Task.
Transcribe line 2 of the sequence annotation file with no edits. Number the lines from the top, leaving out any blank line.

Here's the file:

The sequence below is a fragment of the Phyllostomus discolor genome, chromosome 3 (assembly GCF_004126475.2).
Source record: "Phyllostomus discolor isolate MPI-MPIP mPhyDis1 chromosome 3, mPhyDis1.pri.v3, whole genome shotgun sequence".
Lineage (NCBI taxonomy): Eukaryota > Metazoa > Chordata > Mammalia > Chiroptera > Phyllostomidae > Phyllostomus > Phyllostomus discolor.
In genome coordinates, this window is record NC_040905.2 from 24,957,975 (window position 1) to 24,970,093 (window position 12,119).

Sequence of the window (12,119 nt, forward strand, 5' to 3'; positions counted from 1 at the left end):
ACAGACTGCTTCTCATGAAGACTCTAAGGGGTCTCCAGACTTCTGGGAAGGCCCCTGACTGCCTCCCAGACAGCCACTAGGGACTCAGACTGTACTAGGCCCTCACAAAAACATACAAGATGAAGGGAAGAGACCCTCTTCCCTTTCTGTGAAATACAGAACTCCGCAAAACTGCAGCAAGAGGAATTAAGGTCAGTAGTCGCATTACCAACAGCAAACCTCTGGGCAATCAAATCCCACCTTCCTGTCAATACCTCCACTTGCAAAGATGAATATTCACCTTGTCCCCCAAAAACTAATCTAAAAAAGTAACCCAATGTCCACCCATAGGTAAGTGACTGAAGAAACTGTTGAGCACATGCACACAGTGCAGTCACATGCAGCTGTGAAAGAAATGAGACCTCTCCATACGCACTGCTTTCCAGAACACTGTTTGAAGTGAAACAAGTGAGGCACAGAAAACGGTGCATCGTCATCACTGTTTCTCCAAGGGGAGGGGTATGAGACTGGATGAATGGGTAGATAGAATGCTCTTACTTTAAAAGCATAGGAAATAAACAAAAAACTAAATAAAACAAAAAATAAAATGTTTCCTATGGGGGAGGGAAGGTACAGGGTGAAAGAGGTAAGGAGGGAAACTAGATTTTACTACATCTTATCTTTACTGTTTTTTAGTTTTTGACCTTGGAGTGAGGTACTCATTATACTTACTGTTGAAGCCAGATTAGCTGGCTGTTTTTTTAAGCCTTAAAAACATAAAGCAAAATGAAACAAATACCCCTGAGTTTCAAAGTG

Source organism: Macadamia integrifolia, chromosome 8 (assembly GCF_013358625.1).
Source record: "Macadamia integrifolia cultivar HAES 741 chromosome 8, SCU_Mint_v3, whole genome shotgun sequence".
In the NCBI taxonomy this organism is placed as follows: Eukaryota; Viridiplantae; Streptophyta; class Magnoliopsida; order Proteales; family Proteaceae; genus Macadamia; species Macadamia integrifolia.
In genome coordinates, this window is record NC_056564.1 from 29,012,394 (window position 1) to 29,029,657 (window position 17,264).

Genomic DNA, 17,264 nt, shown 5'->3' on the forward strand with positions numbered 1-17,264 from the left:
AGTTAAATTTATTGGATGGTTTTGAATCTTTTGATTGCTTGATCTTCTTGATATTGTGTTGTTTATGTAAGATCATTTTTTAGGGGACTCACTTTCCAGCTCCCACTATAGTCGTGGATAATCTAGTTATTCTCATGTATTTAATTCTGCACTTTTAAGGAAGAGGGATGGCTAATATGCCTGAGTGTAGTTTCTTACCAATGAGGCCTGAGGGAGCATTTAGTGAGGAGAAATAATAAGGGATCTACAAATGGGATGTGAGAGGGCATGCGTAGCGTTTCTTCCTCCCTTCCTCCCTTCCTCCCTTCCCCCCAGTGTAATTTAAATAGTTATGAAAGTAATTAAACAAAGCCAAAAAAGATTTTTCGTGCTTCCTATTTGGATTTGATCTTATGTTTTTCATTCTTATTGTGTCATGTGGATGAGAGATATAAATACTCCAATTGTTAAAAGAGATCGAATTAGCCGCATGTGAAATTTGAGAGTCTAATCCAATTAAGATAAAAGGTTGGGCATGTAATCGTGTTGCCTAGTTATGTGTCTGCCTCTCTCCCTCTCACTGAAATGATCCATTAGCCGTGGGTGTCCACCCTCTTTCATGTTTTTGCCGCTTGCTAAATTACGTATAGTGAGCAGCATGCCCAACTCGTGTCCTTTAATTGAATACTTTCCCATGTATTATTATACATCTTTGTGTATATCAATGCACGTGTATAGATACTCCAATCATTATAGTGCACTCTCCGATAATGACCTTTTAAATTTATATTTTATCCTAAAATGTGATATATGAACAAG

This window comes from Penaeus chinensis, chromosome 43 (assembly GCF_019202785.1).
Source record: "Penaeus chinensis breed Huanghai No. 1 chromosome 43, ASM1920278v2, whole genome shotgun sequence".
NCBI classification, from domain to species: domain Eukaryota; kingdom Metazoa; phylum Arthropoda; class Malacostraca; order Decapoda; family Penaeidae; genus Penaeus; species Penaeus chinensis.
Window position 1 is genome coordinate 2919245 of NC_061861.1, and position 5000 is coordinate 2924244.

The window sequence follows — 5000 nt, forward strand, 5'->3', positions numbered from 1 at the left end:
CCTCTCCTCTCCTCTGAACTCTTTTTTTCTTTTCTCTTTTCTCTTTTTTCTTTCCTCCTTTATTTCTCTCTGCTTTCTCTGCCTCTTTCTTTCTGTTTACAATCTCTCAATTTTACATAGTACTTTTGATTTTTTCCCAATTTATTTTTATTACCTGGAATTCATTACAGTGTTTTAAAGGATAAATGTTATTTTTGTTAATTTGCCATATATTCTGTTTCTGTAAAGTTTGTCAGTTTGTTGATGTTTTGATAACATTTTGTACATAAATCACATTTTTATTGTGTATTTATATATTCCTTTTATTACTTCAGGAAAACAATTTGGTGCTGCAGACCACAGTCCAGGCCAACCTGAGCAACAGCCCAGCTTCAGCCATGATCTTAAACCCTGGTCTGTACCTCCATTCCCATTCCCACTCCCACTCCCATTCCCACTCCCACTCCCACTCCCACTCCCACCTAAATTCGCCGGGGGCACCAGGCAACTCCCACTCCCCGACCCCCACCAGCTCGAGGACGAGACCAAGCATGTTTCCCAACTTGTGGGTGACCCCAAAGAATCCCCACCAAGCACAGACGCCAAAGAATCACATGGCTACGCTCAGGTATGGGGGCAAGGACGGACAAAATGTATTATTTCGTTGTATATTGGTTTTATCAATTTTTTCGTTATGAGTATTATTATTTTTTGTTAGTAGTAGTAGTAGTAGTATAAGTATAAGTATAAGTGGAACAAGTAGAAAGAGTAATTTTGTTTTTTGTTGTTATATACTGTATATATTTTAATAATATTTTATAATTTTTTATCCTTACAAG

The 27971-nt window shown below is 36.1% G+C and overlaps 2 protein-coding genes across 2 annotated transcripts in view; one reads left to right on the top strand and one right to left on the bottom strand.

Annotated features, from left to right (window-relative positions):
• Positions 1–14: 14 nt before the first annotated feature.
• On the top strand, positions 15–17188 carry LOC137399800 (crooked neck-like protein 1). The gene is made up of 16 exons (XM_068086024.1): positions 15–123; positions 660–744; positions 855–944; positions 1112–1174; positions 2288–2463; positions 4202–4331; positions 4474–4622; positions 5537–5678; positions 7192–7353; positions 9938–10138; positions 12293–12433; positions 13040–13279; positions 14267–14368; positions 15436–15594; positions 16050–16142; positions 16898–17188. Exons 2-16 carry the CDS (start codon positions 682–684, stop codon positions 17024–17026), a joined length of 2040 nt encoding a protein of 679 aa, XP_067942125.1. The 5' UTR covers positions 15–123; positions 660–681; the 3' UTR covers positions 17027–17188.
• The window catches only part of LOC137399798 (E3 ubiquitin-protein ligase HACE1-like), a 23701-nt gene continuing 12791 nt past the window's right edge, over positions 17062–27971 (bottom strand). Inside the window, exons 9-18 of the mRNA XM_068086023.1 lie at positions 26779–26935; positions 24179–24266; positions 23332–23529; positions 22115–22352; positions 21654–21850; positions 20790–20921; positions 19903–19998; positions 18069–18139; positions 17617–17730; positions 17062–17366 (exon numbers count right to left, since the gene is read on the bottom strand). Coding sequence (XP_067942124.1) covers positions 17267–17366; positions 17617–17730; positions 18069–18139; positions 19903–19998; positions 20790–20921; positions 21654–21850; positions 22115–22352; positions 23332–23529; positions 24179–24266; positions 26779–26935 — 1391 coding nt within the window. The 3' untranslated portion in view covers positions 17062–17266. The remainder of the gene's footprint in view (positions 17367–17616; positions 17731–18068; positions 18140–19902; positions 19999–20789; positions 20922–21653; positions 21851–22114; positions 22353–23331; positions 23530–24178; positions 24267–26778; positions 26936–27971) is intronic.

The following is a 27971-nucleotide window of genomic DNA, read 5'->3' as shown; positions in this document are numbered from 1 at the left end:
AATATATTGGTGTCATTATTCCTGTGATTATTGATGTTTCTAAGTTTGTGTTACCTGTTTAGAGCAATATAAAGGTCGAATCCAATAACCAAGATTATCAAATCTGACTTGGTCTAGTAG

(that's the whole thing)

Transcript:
Source record: "Phyllostomus discolor isolate MPI-MPIP mPhyDis1 chromosome 3, mPhyDis1.pri.v3, whole genome shotgun sequence".